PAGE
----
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Open Access Research article

Approaches to discontinuing efalizumab: an open-label study of therapies for managing inflammatory recurrence

Kim A Papp1*, Darryl Toth2 and Les Rosoph3

Author Affiliations

1 Probity Medical Research, Waterloo, and University of Western Ontario, Ontario, Canada

2 Probity Medical Research, Windsor, Ontario, Canada

3 Probity Medical Research, North Bay, Ontario, Canada

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BMC Dermatology 2006, 6:9  doi:10.1186/1471-5945-6-9

Published: 26 October 2006



Efalizumab is a humanised recombinant monoclonal IgG1 antibody for the treatment of moderate-to-severe plaque psoriasis. When treatment discontinuation is necessary, however, some patients may experience inflammatory recurrence of the disease, which can progress to rebound if untreated. This analysis evaluated approaches for managing inflammatory recurrence after discontinuation of efalizumab.


An open-label, multicentre, investigational study was performed in 41 patients with moderate-to-severe plaque psoriasis who had recently completed clinical studies with efalizumab and had developed signs of inflammatory recurrence following abrupt cessation of treatment. Patients were assigned by the attending physicians to receive one of five standardised alternative systemic psoriasis treatment regimens for 12 weeks. Efficacy of the different therapy options was assessed using the physician's global assessment (PGA) of change over time.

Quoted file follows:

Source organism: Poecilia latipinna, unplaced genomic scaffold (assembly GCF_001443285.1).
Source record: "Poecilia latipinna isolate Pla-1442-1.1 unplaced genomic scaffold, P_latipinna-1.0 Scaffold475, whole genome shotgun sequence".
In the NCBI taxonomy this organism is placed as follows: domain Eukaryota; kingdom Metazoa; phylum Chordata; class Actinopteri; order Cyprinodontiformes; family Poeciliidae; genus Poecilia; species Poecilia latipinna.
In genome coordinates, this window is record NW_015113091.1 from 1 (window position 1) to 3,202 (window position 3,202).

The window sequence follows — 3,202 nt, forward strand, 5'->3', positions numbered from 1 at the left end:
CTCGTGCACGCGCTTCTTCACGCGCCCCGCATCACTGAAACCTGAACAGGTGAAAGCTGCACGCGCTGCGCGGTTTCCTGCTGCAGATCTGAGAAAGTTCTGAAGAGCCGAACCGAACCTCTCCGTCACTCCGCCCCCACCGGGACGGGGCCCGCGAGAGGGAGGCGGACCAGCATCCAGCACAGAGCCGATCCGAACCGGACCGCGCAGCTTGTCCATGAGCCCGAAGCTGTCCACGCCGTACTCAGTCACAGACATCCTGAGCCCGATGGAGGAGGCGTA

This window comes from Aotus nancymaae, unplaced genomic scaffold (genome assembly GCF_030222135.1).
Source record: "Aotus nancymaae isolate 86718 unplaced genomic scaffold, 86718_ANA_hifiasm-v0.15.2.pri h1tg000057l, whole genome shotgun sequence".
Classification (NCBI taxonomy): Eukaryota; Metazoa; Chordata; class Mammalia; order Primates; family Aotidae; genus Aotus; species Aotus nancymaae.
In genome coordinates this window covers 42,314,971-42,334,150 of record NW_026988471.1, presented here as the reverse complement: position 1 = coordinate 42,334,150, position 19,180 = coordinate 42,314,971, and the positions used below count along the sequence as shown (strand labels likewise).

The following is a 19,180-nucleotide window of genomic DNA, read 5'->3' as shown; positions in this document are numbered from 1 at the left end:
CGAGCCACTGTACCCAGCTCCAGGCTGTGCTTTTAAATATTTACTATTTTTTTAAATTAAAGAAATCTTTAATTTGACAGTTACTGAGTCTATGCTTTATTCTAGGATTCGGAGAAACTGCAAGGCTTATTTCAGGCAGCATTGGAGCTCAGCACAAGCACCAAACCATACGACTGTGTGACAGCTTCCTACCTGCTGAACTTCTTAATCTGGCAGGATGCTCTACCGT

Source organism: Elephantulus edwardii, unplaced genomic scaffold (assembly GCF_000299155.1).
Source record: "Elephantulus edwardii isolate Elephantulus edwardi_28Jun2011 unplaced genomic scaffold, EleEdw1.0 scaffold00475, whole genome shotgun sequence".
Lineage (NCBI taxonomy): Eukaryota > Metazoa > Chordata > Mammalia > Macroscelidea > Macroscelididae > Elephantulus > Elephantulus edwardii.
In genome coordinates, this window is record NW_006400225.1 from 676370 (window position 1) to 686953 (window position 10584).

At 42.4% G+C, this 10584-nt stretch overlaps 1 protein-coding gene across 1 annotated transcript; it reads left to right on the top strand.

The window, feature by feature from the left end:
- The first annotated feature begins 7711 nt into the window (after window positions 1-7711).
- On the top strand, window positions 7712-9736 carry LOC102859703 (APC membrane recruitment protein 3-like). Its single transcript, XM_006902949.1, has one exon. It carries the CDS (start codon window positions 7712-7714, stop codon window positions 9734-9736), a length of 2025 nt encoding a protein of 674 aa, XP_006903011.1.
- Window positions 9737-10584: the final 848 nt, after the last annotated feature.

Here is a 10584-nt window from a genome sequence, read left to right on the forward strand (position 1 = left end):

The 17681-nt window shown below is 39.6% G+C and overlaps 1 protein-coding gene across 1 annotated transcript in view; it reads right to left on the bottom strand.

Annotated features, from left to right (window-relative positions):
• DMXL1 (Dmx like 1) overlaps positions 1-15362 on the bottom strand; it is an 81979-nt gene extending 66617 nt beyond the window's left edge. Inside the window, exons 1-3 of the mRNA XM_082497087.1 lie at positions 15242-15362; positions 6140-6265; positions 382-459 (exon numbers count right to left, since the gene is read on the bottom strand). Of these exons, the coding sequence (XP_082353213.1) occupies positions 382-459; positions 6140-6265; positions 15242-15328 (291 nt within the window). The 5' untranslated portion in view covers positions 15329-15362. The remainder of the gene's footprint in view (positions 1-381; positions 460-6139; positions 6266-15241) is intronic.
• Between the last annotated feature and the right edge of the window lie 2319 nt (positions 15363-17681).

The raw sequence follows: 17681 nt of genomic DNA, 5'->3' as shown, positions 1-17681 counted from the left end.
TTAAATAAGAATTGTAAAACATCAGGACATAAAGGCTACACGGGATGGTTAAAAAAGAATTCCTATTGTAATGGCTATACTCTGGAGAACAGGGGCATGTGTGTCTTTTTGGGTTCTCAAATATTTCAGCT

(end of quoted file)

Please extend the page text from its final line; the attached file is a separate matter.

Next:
More favourable PGA responses were observed in patients changing to cyclosporin (PGA of 'good', 'excellent' or 'cleared': 7/10 patients, 70.0%) or methotrexate (9/20, 45.0%), compared with those receiving systemic corticosteroids (2/8, 25.0%), retinoids (0/1, 0.0%) or combined corticosteroids plus methotrexate (0/2, 0.0%). While the majority (77.8%) of patients showed inflammatory morphology at baseline, following 12 weeks of the alternative therapies the overall prevalence of inflammatory disease was decreased to 19.2%.


Inflammatory recurrence after discontinuation of efalizumab therapy is a manageable event, with a number of therapies and approaches available to physicians, including short courses of cyclosporin or methotrexate.